Source: http://www.burlingtonfreepress.com, July 2, 2013
By: Matt Sutkoski
League of Cities and Towns says CSWD was aware of pollution-exclusion clause; district says it thought it was covered
The Chittenden Solid Waste District is suing its insurance carrier to help recover costs as it struggles back from last year’s infiltration of herbicides into the compost it had been selling.
The district’s product-liability policy is through the insurance arm of the Vermont League of Cities and Towns. But the league declined to pay, citing a pollution-exclusion clause in the policy.
According to court papers, the waste district was led to believe that “the policy provides broad coverage for all product liability risks, and that there is no exclusion applicable to product claims.” District officials say they were informed by VLCT’s insurance arm in 2011 that CSWD would be covered in the event it sold defective compost products.
The league denies the claims, arguing in the court papers: “The nature of insurance coverage was open and known to CSWD, its agents and attorneys. As such there could not be any misrepresentation as to the coverage.”
Last year, the district discovered it had unwittingly sold compost it produced under the brand name Green Mountain Compost that was laced with persistent herbicides. The herbicides were in a variety of materials the district collected to make the compost, especially horse manure.
The herbicide-laced compost killed or damaged plants in hundreds of gardens. The district took the compost off the market, compensated customers and has been implementing measures to prevent the problem from happening again before it resumes selling the material.
As costs associated with the situation skyrocketed into the hundreds of thousands of dollars, the district turned to the product liability section of its policy and sought a settlement.
When the League of Cities and Towns said no, the district tried to persuade the league to reconsider its decision, District Manager Tom Moreau said, but the insurer wouldn’t budge. The district filed a lawsuit in January, seeking at least $500,000 in damages.
Moreau said a resolution is several months away at least.
Officials with the League of Cities and Towns and the attorney handling the case did not return calls seeking comment.
According to papers on file at Chittenden Superior Court in Burlington, the waste district asked the league whether the compost enterprise was covered adequately by product-liability insurance when CSWD started producing and selling the product in 2008.
Court papers also indicate the district sought reassurances in July 2011 that it had adequate coverage.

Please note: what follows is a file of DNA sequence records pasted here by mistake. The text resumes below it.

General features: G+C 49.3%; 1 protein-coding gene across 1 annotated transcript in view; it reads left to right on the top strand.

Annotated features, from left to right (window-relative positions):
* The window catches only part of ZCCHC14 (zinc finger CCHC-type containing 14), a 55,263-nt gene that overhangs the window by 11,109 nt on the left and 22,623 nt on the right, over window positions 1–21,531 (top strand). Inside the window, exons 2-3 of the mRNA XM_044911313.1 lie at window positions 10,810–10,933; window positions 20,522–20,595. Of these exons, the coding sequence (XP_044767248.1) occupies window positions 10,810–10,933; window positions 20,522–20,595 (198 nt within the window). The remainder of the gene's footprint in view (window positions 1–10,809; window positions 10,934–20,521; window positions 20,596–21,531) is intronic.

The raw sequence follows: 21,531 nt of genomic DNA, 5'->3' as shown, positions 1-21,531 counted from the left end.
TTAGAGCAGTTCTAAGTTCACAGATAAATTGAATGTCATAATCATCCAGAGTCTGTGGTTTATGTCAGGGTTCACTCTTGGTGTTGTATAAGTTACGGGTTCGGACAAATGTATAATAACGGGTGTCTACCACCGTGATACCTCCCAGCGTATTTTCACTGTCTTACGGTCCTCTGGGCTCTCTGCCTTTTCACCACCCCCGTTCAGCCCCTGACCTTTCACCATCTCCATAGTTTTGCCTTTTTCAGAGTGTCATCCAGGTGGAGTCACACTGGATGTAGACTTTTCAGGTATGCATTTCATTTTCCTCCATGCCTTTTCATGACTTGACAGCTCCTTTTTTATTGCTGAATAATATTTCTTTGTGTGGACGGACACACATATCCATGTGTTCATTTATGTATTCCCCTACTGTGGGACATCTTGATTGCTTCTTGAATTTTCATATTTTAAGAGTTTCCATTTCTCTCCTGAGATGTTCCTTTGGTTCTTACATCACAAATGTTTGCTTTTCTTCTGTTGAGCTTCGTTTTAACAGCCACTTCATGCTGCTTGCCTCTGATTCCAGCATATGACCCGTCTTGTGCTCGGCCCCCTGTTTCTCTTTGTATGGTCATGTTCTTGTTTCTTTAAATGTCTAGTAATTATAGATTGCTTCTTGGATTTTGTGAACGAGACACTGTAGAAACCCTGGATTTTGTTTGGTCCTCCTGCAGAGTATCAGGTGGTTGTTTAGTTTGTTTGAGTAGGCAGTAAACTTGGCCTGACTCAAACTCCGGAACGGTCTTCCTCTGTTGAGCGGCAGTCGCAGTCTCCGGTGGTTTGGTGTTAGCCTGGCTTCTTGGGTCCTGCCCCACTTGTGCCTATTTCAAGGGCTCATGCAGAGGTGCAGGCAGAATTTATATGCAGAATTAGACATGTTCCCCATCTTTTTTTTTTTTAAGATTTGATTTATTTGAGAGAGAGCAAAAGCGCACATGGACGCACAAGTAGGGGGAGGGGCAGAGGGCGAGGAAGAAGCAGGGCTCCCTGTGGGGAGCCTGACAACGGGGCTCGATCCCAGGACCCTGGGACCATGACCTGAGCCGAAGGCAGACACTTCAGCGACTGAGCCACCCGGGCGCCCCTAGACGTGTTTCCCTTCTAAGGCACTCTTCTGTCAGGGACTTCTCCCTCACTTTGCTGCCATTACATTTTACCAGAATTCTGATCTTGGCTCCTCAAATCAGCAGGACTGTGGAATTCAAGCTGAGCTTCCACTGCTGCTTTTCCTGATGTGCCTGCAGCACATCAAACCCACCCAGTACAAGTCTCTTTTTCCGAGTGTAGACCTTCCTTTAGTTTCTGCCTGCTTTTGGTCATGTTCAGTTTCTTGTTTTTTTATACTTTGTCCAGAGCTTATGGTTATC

The district contends VLCT never mentioned a pollution-exclusion clause and said the policy provided coverage for all product-liability risks.
CSWD officials say in the lawsuit they relied upon VLCT’s statements and did not buy any additional insurance to cover the sale of compost products.
According to the VLCT’s response to the lawsuit, the district was aware or should have been aware that there was a pollution-exclusion clause.
“The terms of the coverage document speaks for themselves; the description of the coverage by way of selective allegations is inaccurate or incomplete. Accordingly, the allegations are denied,” the VLCT says in court papers.
Tests indicate the herbicide got into the compost from a multitude of sources, including horse manure, food waste and discarded hay. The levels of herbicide were not enough to harm human health, as pollution might, but the herbicide was concentrated enough to harm broad leaf plants, including many species typically grown in backyard gardens, according to the waste district.
The district compensated 451 customers whose gardens and crops were damaged. According to financial documents Moreau provided, the herbicide expenses so far total more than $520,000.
The price tag includes $244,759 for refunds, damage payments to people who bought tainted herbicide and the cost of recalling the product.
Another $276,521 has been spent on internal costs, including inventory devaluation, loss of product sales, testing, research and legal costs. This figure is likely to rise further, Moreau said.
The district has covered the costs by borrowing from an internal fund set aside for planned improvements to a recycling facility. The district also is selling some land it owns on Flynn Avenue in Burlington to raise money, Moreau said. Some money also came from a rainy-day fund.
The weed killers that tainted the compost are called persistent herbicides because they can last for weeks or months in the material they come in contact with. Other herbicides, such as RoundUp or other products that are more readily available to the public than persistent herbicides, typically break down and disappear within hours or days.
Persistent herbicides do break down eventually. Moreau said he has received no reports of major problems in gardens this year in which the herbicide-laced compost was applied last year.
Moreau’s own Burlington garden was severely affected by the herbicide last summer. He said this week it was impractical to remove the compost from his garden, so he left it there. This year, he replanted and said his garden is thriving. Pea plants growing in what was affected soil are now 5 feet tall and vigorous, he said.
The district has started making compost again but has implemented strict controls, including extensive testing and a ban on accepting horse manure, said Dan Goossen, manager of Green Mountain Compost.
The district probably will start selling bulk compost again in spring 2014 and bagged compost about a year after that, Goossen said.
The district will have made enough compost to start marketing it again to the public next spring, Goossen said.